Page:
• World with a somewhat malevolent group of special-powered rulers, sitting in a remote European corner of the globe, unbeknownst to the rest of society. (Twilight series; Harry Potter Series; Percy Jackson series; Vampire Academy series…)
  • Death of a supporting character’s sibling. (Harry Potter series)
  • Etc.

Now, I’m not saying I believe much (if any) of our contemporary literature can claim full originality—it’s just not possible, nor would it be much fun. The art of storytelling for the entire history of man has coincided with the art of borrowing. (That was, actually, my masters thesis in a nutshell.) And, J. K. Rowling is a primary example—her work is a virtual collage of borrowed mythic and literary artifacts. However, her story is also extraordinarily complex and subtly original in its own right. The Mortal Instruments books, however, don’t have the same complexity by far, and thus their recycling comes across as rather obvious and forced than intriguing, clever, or allusive.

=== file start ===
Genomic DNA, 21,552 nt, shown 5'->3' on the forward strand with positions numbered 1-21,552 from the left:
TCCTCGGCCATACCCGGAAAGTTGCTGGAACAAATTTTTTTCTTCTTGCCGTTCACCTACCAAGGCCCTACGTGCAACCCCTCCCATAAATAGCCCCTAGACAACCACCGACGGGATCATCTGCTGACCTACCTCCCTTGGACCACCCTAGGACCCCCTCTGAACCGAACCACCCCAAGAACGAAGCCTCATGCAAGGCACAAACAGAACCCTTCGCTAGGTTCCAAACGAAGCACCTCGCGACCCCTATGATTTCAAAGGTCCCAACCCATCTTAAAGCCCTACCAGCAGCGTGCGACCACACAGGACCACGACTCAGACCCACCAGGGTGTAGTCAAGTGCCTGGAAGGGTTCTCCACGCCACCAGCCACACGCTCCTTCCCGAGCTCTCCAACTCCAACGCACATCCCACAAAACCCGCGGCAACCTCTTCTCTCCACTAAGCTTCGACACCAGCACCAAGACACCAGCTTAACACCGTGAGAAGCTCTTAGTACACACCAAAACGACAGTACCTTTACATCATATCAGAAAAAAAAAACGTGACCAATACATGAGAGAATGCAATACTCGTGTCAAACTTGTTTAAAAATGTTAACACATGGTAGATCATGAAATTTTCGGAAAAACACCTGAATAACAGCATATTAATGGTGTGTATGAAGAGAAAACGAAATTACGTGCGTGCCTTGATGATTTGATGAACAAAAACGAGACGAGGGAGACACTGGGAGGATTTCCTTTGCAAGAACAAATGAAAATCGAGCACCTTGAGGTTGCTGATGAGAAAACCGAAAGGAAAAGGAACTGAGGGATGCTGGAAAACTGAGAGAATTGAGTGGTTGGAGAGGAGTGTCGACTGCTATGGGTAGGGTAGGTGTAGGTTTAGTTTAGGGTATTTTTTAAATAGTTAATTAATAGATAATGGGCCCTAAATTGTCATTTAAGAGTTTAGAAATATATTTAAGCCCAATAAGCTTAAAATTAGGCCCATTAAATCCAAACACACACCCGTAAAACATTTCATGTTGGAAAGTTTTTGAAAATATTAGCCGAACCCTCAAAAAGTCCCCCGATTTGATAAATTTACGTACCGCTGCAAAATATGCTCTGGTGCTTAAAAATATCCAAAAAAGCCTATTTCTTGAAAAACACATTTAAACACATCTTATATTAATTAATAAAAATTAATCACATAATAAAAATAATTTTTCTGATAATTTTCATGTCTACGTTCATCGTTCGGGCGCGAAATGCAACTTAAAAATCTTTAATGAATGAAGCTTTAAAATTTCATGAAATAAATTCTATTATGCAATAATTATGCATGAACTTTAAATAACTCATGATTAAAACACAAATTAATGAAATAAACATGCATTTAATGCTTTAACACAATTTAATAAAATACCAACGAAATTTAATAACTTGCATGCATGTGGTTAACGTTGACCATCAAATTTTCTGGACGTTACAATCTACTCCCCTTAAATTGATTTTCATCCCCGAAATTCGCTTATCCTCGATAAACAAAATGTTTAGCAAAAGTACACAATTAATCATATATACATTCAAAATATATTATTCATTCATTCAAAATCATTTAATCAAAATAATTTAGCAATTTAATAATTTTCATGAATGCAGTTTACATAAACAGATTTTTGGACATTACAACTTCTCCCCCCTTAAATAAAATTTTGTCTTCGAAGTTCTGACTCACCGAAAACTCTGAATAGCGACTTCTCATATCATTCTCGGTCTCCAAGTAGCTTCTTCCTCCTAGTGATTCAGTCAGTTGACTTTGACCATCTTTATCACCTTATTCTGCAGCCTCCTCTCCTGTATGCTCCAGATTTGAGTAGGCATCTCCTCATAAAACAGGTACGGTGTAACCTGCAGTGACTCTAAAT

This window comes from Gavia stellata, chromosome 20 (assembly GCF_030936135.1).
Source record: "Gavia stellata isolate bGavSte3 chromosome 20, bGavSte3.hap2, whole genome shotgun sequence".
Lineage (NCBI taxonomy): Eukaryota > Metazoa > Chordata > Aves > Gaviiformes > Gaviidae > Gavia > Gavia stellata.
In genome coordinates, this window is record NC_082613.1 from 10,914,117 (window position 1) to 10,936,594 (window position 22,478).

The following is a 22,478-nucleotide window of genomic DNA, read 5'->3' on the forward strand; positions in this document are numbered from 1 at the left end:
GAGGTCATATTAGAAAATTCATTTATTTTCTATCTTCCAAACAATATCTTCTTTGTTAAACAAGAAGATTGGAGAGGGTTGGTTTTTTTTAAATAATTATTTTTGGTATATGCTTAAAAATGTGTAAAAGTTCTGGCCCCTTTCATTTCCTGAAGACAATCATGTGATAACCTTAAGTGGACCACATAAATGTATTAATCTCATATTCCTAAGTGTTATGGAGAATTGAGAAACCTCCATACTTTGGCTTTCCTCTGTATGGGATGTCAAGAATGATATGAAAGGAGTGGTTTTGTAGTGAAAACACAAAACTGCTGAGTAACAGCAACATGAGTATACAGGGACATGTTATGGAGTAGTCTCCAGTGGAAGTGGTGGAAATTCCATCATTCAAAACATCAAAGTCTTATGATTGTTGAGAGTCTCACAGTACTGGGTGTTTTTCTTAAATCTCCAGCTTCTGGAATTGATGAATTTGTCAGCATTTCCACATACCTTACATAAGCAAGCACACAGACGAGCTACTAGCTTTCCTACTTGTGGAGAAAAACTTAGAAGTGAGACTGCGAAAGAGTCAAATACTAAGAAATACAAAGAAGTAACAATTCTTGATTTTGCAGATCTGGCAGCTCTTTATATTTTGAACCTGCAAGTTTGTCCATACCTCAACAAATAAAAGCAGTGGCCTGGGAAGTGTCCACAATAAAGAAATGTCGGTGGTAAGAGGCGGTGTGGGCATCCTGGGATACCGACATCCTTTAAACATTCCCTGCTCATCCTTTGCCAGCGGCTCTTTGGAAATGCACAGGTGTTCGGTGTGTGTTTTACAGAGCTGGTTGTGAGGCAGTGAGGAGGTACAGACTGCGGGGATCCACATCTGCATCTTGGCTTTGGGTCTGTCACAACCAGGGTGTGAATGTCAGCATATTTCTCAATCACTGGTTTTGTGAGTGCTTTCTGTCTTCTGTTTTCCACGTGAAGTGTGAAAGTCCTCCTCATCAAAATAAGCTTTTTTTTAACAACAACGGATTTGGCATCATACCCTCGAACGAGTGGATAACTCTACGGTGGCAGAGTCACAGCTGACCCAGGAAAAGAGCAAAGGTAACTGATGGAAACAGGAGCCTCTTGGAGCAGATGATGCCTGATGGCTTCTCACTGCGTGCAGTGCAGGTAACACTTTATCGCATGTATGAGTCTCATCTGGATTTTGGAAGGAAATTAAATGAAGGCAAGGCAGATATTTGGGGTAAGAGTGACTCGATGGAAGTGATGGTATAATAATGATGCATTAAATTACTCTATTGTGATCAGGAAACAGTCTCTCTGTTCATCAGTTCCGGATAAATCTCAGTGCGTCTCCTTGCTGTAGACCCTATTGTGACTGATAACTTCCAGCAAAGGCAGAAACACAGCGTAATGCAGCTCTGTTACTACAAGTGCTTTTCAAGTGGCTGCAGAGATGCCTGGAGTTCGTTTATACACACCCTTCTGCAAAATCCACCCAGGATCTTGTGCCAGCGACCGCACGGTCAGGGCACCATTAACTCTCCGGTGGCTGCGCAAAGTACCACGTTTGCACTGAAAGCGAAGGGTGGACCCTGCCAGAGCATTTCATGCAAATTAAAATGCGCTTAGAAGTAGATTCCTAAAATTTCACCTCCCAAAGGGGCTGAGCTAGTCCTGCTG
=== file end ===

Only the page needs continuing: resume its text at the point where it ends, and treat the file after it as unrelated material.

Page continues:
*     *     *    *     *

All in all, if you are looking for an easy, fast, rollercoaster ride through romantic conflict and paranormalcy, I do recommend this trilogy. The love story (and hunka-hunka hero) was enough to pull me through. And, pull me it did, I must admit. I was dying to know what happened to Clary and Jace at the end (…even though I already knew…). But, if you find yourself groaning at the obsessive hint-dropping, see-through emotional triggers, and overall mundaneness of style, don’t say I didn’t warn you.

.

*     *     *    *     *

.

(P.S. They are making this into a movie…about which I was excited, until I heard that they had cast Jamie Campbell Bower as Jace.

Nothing in particular against him, but he just DOES NOT fit my image of Jace. Not substantial enough. Not symmetrical enough. Overall? Just not HOT enough to be Jace! (Sorry, Bonnie! It’s just true.)

(If you’ve ever seen him in the Camelot series, you know what I mean…)

 

 
%d bloggers like this: